What To Consider Before Filing For Social Security
A larger benefit check sounds great, but there are tradeoffs, and soon-to-retire folks should consider multiple issues before they decide one way or the other on when to file. If you really want to consider all the avenues, then youll have to think about your finances and longevity two issues that people have a hard time grappling with.
But heres the key trade-off: you can file early and take a reduced benefit, expecting that a shorter life span will mean you receive more now, or you could file at full retirement age or later and claim a bigger check, and eventually live long enough to claim more than the first approach.
Social Security is like longevity insurance, says Brent Neiser, a Certified Financial Planner and former chair of the Consumer Advisory Board at the Consumer Financial Protection Bureau. Its a stream of payments that will not stop throughout your life, so delaying your benefits to keep those payments as large as possible forms a helpful base to your retirement plan.
Neiser urges those who have not saved enough for retirement to use whatever means possible to postpone their Social Security benefits until after their full retirement age to help boost their future income.
You can use personal savings to help bridge the gap, but ideally you should plan to work a little longer , Neiser says.
When Does Medicare Not Automatically Start
Medicare will NOT automatically start when you turn 65 if youre not receiving Social Security Benefits or Railroad Retirement Benefits for at least 4 months prior to your 65th birthday. Youll need to apply for Medicare coverage.
Theres no such thing as a Medicare office enrollment in the program is handled by the Social Security Administration . If you have to enroll in Medicare Part A and/or B on your own, you can visit your local Social Security office.
You can also online by following the instructions at the Social Security Administration Medicare Benefits web page. In most cases, signing up online will take ten minutes.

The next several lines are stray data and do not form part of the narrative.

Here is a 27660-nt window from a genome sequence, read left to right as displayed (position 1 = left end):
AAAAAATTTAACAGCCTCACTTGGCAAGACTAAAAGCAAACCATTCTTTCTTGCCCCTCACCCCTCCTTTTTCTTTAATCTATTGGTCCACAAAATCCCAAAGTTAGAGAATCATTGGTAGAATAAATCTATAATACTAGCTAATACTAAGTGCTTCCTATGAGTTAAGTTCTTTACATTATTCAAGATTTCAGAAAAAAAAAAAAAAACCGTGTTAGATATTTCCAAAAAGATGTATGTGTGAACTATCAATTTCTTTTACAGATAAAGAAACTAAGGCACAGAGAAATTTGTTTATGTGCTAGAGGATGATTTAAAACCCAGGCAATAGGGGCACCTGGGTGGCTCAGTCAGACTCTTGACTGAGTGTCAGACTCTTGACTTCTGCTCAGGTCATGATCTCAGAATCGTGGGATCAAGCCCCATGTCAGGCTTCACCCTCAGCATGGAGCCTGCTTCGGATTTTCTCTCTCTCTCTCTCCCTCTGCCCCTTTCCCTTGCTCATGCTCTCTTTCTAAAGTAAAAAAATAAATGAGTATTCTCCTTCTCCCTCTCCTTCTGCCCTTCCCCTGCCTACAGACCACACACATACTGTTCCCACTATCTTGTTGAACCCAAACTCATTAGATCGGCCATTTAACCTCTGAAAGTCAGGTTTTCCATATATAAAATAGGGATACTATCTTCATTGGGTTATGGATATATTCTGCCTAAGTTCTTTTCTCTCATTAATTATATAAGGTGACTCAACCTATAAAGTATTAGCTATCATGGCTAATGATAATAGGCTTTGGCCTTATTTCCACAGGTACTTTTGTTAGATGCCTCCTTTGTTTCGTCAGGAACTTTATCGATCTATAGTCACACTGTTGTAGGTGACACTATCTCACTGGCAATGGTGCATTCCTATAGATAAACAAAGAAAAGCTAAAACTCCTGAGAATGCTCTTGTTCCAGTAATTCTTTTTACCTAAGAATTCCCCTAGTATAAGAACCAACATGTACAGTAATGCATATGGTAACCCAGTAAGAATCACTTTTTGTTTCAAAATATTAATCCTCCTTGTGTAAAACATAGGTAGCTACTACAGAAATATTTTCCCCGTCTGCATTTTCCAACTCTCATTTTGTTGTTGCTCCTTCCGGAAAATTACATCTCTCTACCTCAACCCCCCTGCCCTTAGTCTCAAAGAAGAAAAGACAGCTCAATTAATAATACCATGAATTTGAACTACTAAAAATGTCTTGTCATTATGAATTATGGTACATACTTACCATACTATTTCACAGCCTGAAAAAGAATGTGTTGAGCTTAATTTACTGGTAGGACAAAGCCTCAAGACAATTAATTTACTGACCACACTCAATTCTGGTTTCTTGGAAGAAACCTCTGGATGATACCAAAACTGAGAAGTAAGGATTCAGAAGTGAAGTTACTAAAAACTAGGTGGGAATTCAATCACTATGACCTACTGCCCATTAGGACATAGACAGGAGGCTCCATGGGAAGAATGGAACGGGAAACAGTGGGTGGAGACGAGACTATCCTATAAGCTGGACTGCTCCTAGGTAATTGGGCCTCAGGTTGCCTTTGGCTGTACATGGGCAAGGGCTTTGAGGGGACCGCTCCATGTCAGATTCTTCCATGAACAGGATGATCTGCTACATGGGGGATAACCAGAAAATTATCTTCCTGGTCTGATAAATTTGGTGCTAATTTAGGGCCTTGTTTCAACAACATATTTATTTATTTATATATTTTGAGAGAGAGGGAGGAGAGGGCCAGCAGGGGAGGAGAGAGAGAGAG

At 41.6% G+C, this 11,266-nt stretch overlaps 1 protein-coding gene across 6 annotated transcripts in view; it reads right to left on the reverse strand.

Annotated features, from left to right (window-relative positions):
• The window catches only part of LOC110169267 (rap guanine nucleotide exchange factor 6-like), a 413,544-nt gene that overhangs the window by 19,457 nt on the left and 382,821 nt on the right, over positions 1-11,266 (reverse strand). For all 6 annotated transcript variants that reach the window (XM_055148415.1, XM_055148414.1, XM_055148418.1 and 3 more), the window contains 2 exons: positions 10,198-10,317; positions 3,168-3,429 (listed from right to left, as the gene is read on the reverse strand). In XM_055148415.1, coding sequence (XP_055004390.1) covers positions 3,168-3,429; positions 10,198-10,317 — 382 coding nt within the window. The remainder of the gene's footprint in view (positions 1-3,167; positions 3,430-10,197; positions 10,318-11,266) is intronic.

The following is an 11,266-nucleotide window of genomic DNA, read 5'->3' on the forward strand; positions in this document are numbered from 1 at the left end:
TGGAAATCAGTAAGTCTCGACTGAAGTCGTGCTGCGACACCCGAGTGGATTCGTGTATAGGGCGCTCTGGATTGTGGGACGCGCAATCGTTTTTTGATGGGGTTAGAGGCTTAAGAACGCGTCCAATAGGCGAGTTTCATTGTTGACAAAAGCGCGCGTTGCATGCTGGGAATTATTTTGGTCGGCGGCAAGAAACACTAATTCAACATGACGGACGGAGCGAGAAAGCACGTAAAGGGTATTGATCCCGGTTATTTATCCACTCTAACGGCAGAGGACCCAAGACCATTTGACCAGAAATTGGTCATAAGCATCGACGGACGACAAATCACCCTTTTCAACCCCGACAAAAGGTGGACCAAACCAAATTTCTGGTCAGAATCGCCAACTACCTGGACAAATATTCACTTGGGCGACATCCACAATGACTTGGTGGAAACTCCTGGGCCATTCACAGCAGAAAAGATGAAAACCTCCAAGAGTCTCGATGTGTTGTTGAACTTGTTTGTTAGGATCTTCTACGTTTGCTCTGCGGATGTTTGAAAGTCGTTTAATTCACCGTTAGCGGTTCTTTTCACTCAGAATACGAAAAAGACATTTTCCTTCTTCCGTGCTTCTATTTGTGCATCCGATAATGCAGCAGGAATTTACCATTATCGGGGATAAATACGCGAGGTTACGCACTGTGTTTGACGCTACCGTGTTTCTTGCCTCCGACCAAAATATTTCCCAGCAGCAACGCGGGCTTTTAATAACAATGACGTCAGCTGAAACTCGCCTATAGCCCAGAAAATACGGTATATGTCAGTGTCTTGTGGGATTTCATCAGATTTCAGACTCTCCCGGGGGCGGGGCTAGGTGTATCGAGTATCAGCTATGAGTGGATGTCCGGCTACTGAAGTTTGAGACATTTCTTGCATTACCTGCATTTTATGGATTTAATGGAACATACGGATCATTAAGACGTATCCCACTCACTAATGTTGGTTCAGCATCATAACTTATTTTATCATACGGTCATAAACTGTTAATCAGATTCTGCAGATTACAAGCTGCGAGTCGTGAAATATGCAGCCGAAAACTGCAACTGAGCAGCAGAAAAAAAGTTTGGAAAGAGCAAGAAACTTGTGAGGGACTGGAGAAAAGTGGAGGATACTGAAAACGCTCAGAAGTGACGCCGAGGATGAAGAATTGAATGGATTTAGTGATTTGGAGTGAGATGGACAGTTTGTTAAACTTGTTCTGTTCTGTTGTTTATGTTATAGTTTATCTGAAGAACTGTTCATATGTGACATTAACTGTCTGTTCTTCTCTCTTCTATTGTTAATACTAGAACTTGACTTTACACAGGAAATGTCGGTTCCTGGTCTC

This Change To Social Security Will Affect Benefits For Retirees Turning 66
To understand the rule change that will affect you if you’re turning 66 next year, you need to know a few basic facts about how Social Security benefits work.
- You receive your standard benefit if you retire at exactly full retirement age . Your standard benefit is your primary insurance amount calculated based on how much you earned during your career.
- You are hit with early filing penalties for any month you get a Social Security check prior to FRA. So if you get benefits one month early, you face one month’s worth of early filing penalties. These reduce your monthly check amount, leaving you with smaller benefits each month for the rest of your life.
- You earn delayed retirement credits for any month you put off the start of your Social Security benefits. These credits raise your payment, giving you more money each month for the rest of your life.
This all means your FRA plays a crucial role in the amount of money Social Security provides to you.
Since FRA is so important, everyone turning 66 this year needs to know their FRA is changing. It’s also changing for people who won’t hit this milestone until future years. FRA is going to be a little bit later for anyone who turns 66 in 2022 or in subsequent years than it was for retirees who have already reached this key birthday.
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Can You Still Work While Receiving Social Security
You can continue to work while you receive Social Security benefits. But there is a limit to how much you can earn and still receive full benefits. The earning limit may be adjusted each year.
If you earn above the limit, Social Security will deduct a certain amount of your benefits each year.
Social Security Benefits, Earning Limits and Penalties
|SSA deducts $1 from your benefits for every $3 you earn above the limit|
A Guide On Taking Social Security
The decision of when to take Social Security is highly dependent on your circumstances. You can start taking it as early as age 62 , wait until you’ve reached full retirement age or even until age 70. While there’s no “correct” claiming age for everybody, the rule of thumb is that if you can afford to wait, delaying Social Security can pay off over a long retirement. Here are some of the rules and guidelines.